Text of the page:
It keeps raining! There’s a pond at ranch headquarters just like in March when the weather breaks for spring. For a cowboy it’s heaven on earth. Only, what happens if it keeps being this wet and gets really cold? It’s a scary thought when we’ve got cattle grazing at 6,000 feet.
We’ve got beaver trouble. We love them, but their dam is flooding a ditch and creating a large bog across a pasture in the mountains. Mark and Seth waded into the creek and pulled out great quantities of sticks and succeeded in getting the water level dropped. But of course the beaver had the dam rebuilt when we went back. The sound of escaping water is their cue to get to work.
Mark called Seth to tell him about it. They joked about the big rodent throwing a bugle to his lips and sounding a call to arms to repair the destruction. Mark made a beeping noise, like heavy equipment in reverse. And we laughed, but Mark wasn’t so jocular when we yanked out the sticks on our next trip.
I was convinced there had to be a better way so went researching for alternatives. I found that a pipe at the bottom of the pond could be used to keep the water level at a certain height. Sounds like it might work.
Beavers are called a keystone species, like the wedge shaped block at the highest point of an arch, they are the one resident of many within an ecosystem, that if removed would cause the whole thing to implode. Their ponds support a myriad of life forms in the wetlands they create and increase the water table throughout the whole watershed.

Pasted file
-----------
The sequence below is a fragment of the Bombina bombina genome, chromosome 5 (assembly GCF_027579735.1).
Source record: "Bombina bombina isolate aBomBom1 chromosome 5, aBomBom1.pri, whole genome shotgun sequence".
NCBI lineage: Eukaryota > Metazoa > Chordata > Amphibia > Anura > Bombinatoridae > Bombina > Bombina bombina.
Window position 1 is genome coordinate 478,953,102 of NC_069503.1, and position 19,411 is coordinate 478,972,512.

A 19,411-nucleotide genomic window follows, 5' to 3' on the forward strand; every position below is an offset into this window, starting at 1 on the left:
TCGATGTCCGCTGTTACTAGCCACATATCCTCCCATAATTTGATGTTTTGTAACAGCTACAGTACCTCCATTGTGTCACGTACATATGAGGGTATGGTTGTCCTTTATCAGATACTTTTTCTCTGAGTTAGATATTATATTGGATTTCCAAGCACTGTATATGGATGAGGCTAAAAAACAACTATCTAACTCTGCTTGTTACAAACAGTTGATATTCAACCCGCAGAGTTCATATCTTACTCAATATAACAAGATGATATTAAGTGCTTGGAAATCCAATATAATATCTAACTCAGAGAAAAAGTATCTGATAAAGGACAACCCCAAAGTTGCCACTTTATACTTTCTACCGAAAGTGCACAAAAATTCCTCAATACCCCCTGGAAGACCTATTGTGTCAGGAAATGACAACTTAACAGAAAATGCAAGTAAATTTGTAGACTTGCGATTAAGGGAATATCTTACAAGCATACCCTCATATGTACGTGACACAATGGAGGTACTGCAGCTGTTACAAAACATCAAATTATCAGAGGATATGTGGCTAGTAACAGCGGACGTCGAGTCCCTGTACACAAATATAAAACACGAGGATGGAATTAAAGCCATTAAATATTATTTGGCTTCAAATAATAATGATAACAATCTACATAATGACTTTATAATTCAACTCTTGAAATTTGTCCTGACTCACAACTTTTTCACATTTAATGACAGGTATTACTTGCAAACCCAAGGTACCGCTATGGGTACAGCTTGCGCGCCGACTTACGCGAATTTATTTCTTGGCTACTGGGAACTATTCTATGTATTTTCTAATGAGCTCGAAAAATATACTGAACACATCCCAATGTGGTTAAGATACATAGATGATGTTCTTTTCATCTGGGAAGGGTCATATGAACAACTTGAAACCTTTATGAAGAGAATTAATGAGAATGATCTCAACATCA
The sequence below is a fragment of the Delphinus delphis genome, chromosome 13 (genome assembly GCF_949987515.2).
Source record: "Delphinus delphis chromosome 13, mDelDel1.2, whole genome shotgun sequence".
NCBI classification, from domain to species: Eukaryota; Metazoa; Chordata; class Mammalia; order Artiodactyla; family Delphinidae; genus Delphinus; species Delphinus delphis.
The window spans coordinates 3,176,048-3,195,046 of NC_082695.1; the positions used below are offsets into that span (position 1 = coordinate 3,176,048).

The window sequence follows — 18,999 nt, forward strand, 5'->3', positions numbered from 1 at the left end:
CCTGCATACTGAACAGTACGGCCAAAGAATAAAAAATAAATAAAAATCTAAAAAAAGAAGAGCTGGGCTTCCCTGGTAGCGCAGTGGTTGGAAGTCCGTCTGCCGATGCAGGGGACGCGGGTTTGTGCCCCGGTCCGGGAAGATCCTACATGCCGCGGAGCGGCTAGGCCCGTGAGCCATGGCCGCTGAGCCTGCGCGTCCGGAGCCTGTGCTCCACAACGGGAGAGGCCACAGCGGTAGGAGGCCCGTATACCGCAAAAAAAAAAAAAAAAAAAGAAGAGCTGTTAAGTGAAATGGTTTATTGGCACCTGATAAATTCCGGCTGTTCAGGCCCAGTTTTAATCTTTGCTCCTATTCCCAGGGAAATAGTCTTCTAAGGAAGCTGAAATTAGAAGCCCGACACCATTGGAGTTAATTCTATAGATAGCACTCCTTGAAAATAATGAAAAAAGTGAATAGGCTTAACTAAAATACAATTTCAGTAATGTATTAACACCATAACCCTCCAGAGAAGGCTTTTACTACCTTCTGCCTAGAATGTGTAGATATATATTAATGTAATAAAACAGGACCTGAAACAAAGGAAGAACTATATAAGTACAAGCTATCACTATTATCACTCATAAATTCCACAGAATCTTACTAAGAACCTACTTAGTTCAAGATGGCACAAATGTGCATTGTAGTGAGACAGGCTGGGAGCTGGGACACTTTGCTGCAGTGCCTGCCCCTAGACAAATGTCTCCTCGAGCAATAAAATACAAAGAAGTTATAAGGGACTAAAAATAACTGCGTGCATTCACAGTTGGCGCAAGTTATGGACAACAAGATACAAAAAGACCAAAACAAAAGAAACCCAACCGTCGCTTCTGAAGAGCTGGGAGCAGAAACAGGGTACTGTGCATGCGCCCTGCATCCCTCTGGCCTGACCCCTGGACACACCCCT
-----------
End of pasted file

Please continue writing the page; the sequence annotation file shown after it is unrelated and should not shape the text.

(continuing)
Their ponds are firstly for predator protection. A beaver is slow and vulnerable on land but can hide quickly in a deep pond. Besides that, floating timbers is easier than dragging them across land. Just like lumberjacks of old who used rivers to transport logs, beavers are clever that way. The pond also serves as cold storage for tree limbs that provide food for the beaver family during winter. They are vegetarians and feed on leaves and the cambium layer of limbs as a mainstay.
Beavers can spend up to 15 minutes underwater. They mate for life, and the young, the kits, stay with their parents for two years before venturing off to find new territory. Their lodges have secret watery entrances, with the interior living areas warm and protected from predators through the long kit-raising period.
Beaver, nearly trapped to extinction during the fur-trapping heyday in the 1700’s, have made a comeback, but are coming into more and more conflict with human enterprise. In this age of climate change, declining aquifer levels, population growth and fights over water, hydrology - even and especially here in richly irrigated southeastern Idaho - has come to the forefront. It behooves us to reacquaint ourselves with the original hydro-engineers and find ways to enlist their help.
|battle lines are drawn!|
|still lovely by any measure|